Folks from all walks of life have been my voice and performance students.  Guiding them toward releasing the songs in their souls—well, that’s gratifying beyond words. There is, for instance, the gusto-charged Flamin’ Amys—great gals of a certain age who, for years, have been meeting once a month to belt (or croon) their favorite songs:  gospel, doo-wop, ballads, Beatles, Broadway. It’s an enormous rush, leading this eclectic group of women who persistently get together to sing just for the love of it.

 Has this whirlwind existence been worth it? Yes—but not just for the occasional triumph and the yearned-for dose of glamour. 

It’s the unplanned, off-the-beaten-track experiences that have given this road the greatest meaning.

  • I’ve shared the healing power of music. Two years ago I began working with a distinguished doctor, Vinny, a burly gentleman in his 90s who’d had an illustrious career as a cancer researcher. Recently felled by a stroke, he was deeply depressed. I’d go to his apartment on the Upper East Side once a week, and we’d sit around singing songs by Gilbert & Sullivan, his favorite composers. After our first session, his wife remarked that these days, only singing could get him to smile. At the end of each hour Vinny would—seemingly hesitantly—mention “When Irish Eyes Are Smiling.” He’d pretend he could no longer remember the song; then, after I did the coaxing he expected, he’d serenade me rousingly, with grand hand gestures, a thick Irish accent, and a glint in his eye. Music was the only thing that brought him joy—and it did so, every week.
  •  Another awesome experience was working at a special-needs school in Staten Island. After traveling by bus, subway, and ferry, I’d arrive in a mass-transit stupor. But I’d get revitalized as soon as I laid eyes on the kids. These children had all been diagnosed with severe learning disabilities ranging from autism to bipolarism. At first they were either rowdy (throwing tantrums and chairs) or dazed and falling asleep. I’d start my classes with voice and acting exercises, teaching them how to breathe from the belly like professionals. Then as I led them in improvisatory skits, I’d ask them to create scenarios taken from their own life experiences. After some weeks the kids willingly began engaging in the activities, many of them revealing extraordinary imaginations. They even began sharing feelings that up until then, I guessed, they’d kept hidden to themselves.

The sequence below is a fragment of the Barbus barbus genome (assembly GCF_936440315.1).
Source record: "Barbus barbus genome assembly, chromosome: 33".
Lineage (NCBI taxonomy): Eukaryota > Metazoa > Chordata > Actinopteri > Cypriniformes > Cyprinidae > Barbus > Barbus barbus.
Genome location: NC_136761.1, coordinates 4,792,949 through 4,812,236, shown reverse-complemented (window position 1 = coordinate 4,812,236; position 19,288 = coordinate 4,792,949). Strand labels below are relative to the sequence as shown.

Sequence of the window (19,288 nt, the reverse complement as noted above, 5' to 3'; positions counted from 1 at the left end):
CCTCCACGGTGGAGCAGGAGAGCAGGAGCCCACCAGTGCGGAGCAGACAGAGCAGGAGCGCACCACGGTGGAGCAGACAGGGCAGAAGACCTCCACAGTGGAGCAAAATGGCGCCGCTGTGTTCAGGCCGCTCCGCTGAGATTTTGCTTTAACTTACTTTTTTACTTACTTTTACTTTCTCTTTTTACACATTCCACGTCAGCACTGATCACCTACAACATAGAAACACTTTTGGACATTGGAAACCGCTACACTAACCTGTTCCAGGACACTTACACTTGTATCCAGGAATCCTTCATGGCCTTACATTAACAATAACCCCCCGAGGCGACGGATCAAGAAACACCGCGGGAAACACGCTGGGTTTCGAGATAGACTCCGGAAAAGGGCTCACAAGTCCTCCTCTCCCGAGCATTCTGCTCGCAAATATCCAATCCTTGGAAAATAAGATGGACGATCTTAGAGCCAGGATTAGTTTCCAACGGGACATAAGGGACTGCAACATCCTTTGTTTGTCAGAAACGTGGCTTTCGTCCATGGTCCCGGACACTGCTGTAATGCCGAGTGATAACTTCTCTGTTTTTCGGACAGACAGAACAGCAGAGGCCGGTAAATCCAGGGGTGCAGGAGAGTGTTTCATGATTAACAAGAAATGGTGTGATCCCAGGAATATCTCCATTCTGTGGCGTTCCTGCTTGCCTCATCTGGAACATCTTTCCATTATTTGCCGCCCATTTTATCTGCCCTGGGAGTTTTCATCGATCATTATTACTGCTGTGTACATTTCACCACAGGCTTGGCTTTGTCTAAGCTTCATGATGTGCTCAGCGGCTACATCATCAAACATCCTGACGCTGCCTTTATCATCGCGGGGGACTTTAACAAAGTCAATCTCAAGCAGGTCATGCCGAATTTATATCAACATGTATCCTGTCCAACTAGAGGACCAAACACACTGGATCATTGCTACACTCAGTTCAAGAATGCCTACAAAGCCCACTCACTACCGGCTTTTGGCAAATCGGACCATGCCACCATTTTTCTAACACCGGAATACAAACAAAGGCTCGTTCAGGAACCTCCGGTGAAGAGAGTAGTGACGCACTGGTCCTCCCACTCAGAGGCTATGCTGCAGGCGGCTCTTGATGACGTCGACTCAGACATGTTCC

•  And then—the most unexpected gig of all—five years ago, my husband, David Mandelbaum, and I co-founded the New Yiddish Rep, a theater company dedicated to producing plays in Yiddish. This was a stretch for me. I don’t even speak Yiddish; I come from assimilated Jewish parents. My husband, though—hell-bent on keeping the language and culture of our forefathers alive—has converted me to the cause.

Since the company formed, we’ve truly been wandering Jews. We have no financial resources to acquire a permanent home for our theater. Yet time and again, when we least expect it, someone miraculously donates space to us. The Orthodox shul in the East Village. Four floors in the Workman’s Circle’s building. Then, just after the building was sold, another generous offer came along. A friend of a friend loaned us huge storefront in Chelsea. We produced concerts, workshops, and classes.

As of this writing we have not yet found another New York City base. But we did find a farm in Liberty, New York. My husband and I were asked to run a sort of halfway house on its premises for young, schizophrenic Hasidic men. To tell the truth, I was a bit scared of the whole deal. But getting to know and work with these gentlemen has proved to be an extraordinarily rewarding experience.  And I’ve found I love being in the country. I’ve started a vegetable garden, and commune regularly with a cacophony of animals residing on the premises: turkeys, ducks, chickens, a donkey, goats, and a sweet-natured pit bull named Dusty.

Who would have thought it—an assimilated Jewish girl from Brooklyn whose only ambition was to live the glittery life of a singer, finding joy amongst animals, vegetables, and mentally ill Hasidim?

Well, it’s certainly been an adventure.